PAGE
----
ROSS DEMESNE KILN
The Ross Demesne Kiln is a historic lime kiln near the village of Rosscahill. The kiln was built around 1770 and is associated with Ross Castle, a former mansion that was converted into a hotel. The kiln was used to produce lime for mortar and fertiliser, which was essential for the construction and maintenance of Ross Castle and its surrounding lands.
A lime kiln is a structure that is used to heat limestone or other calcium carbonate materials to produce quicklime, which is also known as calcium oxide. Quicklime is a versatile substance that has many uses in various industries, such as building, agriculture, metallurgy, chemical and environmental. Quicklime can be used to make mortar, plaster, cement, lime wash, lime water, lime putty and lime slurry. It can also be used to improve soil quality, neutralise acidity, disinfect water, bleach paper and textiles, and extract metals from ores.
A lime kiln consists of a chamber where limestone or other calcium carbonate materials are loaded and heated by a fire. The fire can be fuelled by wood, coal, peat, coke or gas. The temperature inside the chamber can reach up to 900°C, which causes the limestone to decompose into quicklime and carbon dioxide. The quicklime is then collected from the bottom of the chamber or from an opening on the side. The carbon dioxide escapes through a flue or a chimney.
The Ross Demesne Kiln is a relatively small lime kiln that has a sub-circular plan and a flat bottomed conical interior. It is made of rubble stone walls with recent concrete coping. It has a flat face on the south-west side, where there is a square-headed opening with a concrete lintel. This opening was probably used to load the limestone and unload the quicklime. The kiln is dug into the side of a hill, with its flue orientated towards Lough Corrib to take advantage of the unobstructed winds.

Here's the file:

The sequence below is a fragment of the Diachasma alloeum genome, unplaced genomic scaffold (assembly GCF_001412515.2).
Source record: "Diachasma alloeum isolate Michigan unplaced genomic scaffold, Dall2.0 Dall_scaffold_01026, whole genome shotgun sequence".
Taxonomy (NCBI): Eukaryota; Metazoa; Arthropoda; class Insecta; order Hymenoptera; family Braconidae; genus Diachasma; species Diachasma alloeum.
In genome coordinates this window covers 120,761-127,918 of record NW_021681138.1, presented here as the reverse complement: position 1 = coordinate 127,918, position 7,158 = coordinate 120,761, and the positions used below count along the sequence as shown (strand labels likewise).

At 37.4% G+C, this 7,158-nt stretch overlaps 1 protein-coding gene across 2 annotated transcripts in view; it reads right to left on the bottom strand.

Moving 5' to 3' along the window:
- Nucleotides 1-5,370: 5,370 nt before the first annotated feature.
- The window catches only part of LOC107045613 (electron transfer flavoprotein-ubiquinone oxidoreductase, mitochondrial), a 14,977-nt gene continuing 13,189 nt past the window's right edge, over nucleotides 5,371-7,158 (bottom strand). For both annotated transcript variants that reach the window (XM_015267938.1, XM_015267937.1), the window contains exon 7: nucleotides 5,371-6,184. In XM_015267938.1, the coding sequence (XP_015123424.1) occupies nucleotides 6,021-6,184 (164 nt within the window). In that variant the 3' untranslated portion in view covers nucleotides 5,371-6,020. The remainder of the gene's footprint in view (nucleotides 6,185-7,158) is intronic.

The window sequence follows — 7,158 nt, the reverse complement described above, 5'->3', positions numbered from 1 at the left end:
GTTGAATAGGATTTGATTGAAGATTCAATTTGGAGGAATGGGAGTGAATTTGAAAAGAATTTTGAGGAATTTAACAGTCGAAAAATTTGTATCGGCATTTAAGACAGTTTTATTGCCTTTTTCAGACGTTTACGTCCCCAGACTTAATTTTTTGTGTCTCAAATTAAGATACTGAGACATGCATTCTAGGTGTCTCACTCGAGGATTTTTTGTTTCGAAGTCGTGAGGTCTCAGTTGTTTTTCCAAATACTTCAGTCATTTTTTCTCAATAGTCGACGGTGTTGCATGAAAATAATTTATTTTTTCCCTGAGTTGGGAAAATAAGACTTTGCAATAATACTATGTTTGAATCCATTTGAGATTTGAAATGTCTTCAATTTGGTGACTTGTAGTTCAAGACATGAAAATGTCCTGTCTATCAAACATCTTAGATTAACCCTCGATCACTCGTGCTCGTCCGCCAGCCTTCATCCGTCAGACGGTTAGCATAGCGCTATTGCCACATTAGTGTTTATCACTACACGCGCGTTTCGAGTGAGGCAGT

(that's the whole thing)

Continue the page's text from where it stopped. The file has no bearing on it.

The Ross Demesne Kiln is important for its association with Ross Castle, which was built in the 16th century by the O’Flaherty clan and later owned by the Martin family. Ross Castle was one of the largest and most luxurious mansions in Galway, with extensive gardens, parklands and woodlands. The kiln was part of the industrial infrastructure that supported the castle and its demesne. The kiln provided lime for mortar and fertiliser, which was vital for the building and farming activities on the estate.
The Ross Demesne Kiln is also important as an example of the industrial heritage of Galway, which reflects the economic and social history of the region. The kiln is one of the many lime kilns that were built in Galway in the 18th and 19th centuries, when lime production was a major industry in Ireland. Lime kilns were often located near sources of limestone, fuel and water, as well as near roads or waterways for transportation. Lime kilns were also common features in rural landscapes, where they served as landmarks and symbols of local identity.
The Ross Demesne Kiln is located on private property, but it is visible from the road that leads to Ross Castle Hotel, or with the landowner’s permission. The kiln is in relatively good condition and maintained by the current owners.
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